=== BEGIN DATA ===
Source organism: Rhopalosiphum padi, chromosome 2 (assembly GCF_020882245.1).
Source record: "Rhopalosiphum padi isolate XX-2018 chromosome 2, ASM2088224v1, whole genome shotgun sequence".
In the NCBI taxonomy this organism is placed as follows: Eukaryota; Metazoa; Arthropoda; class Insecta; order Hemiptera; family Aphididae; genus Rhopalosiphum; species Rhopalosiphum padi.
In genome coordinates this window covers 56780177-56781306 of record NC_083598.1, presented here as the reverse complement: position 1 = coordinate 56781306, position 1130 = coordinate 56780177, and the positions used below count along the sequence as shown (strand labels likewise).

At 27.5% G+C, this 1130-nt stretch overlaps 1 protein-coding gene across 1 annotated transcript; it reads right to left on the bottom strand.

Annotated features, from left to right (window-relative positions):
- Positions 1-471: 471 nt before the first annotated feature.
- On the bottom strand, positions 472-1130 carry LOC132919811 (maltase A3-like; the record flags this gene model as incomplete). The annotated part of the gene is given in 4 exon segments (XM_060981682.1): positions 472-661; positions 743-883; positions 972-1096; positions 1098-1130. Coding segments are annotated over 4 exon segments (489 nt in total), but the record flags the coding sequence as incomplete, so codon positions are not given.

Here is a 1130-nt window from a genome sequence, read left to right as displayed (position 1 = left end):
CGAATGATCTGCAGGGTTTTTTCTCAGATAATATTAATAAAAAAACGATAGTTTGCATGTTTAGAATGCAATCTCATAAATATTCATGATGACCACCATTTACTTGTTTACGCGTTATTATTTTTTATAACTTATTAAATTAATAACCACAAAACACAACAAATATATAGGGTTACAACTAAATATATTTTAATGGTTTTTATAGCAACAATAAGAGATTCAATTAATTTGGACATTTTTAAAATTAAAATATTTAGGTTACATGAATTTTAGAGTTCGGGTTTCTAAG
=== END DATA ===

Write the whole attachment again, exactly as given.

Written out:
Source organism: Rhopalosiphum padi, chromosome 2 (assembly GCF_020882245.1).
Source record: "Rhopalosiphum padi isolate XX-2018 chromosome 2, ASM2088224v1, whole genome shotgun sequence".
In the NCBI taxonomy this organism is placed as follows: Eukaryota; Metazoa; Arthropoda; class Insecta; order Hemiptera; family Aphididae; genus Rhopalosiphum; species Rhopalosiphum padi.
In genome coordinates this window covers 56780177-56781306 of record NC_083598.1, presented here as the reverse complement: position 1 = coordinate 56781306, position 1130 = coordinate 56780177, and the positions used below count along the sequence as shown (strand labels likewise).

At 27.5% G+C, this 1130-nt stretch overlaps 1 protein-coding gene across 1 annotated transcript; it reads right to left on the bottom strand.

Annotated features, from left to right (window-relative positions):
- Positions 1-471: 471 nt before the first annotated feature.
- On the bottom strand, positions 472-1130 carry LOC132919811 (maltase A3-like; the record flags this gene model as incomplete). The annotated part of the gene is given in 4 exon segments (XM_060981682.1): positions 472-661; positions 743-883; positions 972-1096; positions 1098-1130. Coding segments are annotated over 4 exon segments (489 nt in total), but the record flags the coding sequence as incomplete, so codon positions are not given.

Here is a 1130-nt window from a genome sequence, read left to right as displayed (position 1 = left end):
CGAATGATCTGCAGGGTTTTTTCTCAGATAATATTAATAAAAAAACGATAGTTTGCATGTTTAGAATGCAATCTCATAAATATTCATGATGACCACCATTTACTTGTTTACGCGTTATTATTTTTTATAACTTATTAAATTAATAACCACAAAACACAACAAATATATAGGGTTACAACTAAATATATTTTAATGGTTTTTATAGCAACAATAAGAGATTCAATTAATTTGGACATTTTTAAAATTAAAATATTTAGGTTACATGAATTTTAGAGTTCGGGTTTCTAAG